Fleet News

Used sellers should make more of safety

'ROAD safety and accident prevention may sometimes be background issues but that does not mean they are not relevant to us all. I was reminded of this by the recent phone call telling me my daughter was on the way to hospital after crashing her car.

Although she is well, the car has been written off and when I went to retrieve her personal belongings it came as a surprise to see that there was apparently not very much damage at all. The roof was bent and the side heavily dented, but those are not the reasons for the write-off.

What made the car 'uneconomical to repair' was the deployment of the side airbags. Research revealed that the replacement of a side airbag costs around £700 on average. But the cost of safety is justified by recently-published EU figures on road fatalities which reveal a big improvement in the survivability of accidents.

In 1991, 4,753 deaths were recorded on UK roads. By 2001 this had fallen to 3,598.

The European figure fell over the same period from 56,027 deaths to 39,864. These reductions are attributed largely to better systems and safety in the car, rather than improvements in driving skills.

For the fleet manager, who has to sort out all these additional problems and the potential costs involved in an accident, this represents a challenging issue. As one-use-only safety technology increases in cars, so does the cost of accidents, although the benefit in lives saved surely justifies this.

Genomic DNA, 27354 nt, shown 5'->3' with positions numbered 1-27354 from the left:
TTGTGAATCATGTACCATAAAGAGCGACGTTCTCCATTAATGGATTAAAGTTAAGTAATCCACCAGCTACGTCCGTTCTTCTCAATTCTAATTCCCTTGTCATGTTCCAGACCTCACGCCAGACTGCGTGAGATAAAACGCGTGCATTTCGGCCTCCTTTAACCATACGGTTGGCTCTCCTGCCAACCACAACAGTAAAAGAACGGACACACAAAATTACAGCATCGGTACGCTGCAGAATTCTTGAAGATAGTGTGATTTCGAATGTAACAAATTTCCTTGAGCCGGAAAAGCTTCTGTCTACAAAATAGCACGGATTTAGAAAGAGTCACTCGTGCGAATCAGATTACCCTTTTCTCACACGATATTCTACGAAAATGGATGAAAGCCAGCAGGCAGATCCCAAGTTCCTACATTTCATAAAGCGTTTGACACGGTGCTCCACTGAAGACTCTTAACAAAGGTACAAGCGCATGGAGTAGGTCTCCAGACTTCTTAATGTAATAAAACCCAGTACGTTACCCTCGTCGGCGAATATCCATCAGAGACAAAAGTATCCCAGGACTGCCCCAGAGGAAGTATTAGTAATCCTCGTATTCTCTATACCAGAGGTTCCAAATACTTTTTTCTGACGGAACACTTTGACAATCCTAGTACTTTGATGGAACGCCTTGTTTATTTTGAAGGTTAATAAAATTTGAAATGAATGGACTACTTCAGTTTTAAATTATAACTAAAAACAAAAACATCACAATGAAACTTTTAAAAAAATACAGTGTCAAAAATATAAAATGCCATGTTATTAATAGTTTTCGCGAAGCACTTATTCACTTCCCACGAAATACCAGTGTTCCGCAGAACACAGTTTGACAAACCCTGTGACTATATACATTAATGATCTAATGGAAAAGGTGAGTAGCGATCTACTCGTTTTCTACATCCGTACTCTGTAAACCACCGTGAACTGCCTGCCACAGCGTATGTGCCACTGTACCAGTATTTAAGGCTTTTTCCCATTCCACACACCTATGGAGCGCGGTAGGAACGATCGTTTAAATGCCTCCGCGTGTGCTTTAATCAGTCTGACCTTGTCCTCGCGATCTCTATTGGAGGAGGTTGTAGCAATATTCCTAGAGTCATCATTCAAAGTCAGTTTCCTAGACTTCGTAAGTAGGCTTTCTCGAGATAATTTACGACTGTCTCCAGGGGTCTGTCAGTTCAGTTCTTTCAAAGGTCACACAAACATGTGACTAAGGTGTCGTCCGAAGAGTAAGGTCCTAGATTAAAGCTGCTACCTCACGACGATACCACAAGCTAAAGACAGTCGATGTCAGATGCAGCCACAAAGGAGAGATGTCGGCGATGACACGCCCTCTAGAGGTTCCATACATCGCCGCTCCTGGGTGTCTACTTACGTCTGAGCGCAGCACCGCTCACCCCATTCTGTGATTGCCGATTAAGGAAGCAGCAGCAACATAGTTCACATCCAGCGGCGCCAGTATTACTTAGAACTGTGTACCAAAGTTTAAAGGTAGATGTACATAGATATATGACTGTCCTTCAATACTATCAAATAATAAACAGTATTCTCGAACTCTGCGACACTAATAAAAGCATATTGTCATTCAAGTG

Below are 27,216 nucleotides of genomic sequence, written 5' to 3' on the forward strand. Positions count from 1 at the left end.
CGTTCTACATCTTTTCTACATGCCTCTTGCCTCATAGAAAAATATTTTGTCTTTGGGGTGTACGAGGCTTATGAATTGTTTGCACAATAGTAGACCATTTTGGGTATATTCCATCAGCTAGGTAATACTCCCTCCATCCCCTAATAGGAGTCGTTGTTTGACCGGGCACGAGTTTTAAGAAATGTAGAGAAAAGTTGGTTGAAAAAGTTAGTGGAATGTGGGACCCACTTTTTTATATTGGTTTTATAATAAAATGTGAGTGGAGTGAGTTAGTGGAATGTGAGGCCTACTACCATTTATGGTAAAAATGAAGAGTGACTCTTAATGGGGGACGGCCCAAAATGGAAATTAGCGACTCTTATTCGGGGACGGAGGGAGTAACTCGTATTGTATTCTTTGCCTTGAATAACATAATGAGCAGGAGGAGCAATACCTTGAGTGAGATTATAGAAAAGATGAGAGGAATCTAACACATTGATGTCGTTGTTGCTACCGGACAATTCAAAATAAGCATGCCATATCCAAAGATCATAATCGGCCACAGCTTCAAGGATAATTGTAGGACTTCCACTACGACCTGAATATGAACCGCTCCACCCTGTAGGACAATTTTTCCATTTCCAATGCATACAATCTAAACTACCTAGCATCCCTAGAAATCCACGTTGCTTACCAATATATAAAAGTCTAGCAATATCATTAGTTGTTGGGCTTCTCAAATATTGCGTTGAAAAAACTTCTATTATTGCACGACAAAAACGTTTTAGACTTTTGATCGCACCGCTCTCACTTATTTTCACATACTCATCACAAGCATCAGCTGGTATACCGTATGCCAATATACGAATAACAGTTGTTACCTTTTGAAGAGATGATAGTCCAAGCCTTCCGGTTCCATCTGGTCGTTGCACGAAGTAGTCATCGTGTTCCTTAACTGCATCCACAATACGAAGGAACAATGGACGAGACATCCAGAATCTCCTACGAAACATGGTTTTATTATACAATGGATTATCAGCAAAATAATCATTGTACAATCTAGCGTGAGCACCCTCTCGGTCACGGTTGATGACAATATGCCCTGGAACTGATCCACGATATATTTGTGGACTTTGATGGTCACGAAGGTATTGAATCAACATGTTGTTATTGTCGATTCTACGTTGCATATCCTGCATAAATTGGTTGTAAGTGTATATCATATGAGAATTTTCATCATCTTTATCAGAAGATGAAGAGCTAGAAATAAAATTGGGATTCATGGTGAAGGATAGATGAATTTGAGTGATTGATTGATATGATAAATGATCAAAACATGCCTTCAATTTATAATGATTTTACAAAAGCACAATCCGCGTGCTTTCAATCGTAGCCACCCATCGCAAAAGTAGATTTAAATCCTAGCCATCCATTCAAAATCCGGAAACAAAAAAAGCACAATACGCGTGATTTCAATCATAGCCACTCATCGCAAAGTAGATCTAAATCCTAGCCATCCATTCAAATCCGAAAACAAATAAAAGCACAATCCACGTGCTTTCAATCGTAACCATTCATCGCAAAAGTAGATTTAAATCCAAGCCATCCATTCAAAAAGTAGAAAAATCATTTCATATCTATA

In the used car market, safety seems to come further down the list of priorities than it does for new cars. Certainly this is reflected in the marketing of safety features on new cars and the emphasis on other factors for used vehicles. Upfront cost, image and fuel economy rule the roost for buyers in the used market.

Surely it is common sense to consider more point-of-sale promotion of multiple airbag and other restraint systems along with the traditional air conditioning, central locking, power steering and CD players. Markets determine their own levels so it is not possible to argue that car safety features should or should not add to residual values.

Yet it seems common sense to expect that if safety were to be brought more to prominence along with all other attributes, then we could see values adjusting to become based on protection of passengers and pedestrians, as well as luxury and economy. It is time for the used car industry to shout more loudly on this issue.

Reg plate double standards

A few weeks ago I commented on the prevalence of illegally laid out registration plates. This is a genuine problem, given that speed cameras can be fooled by a misleading array of numbers, letters and bolts. How ironic then that an announcement came last week from the DVLA that B347 LES is on offer as an exclusive registration.

How this could possibly read appropriately for any Beatles fan without some tampering is beyond me or anybody I have discussed it with. This is surely a case of double standards from a Government body which professes to hold up the letter of the law, while dangling the temptation of bending it for the sake of additional revenue.

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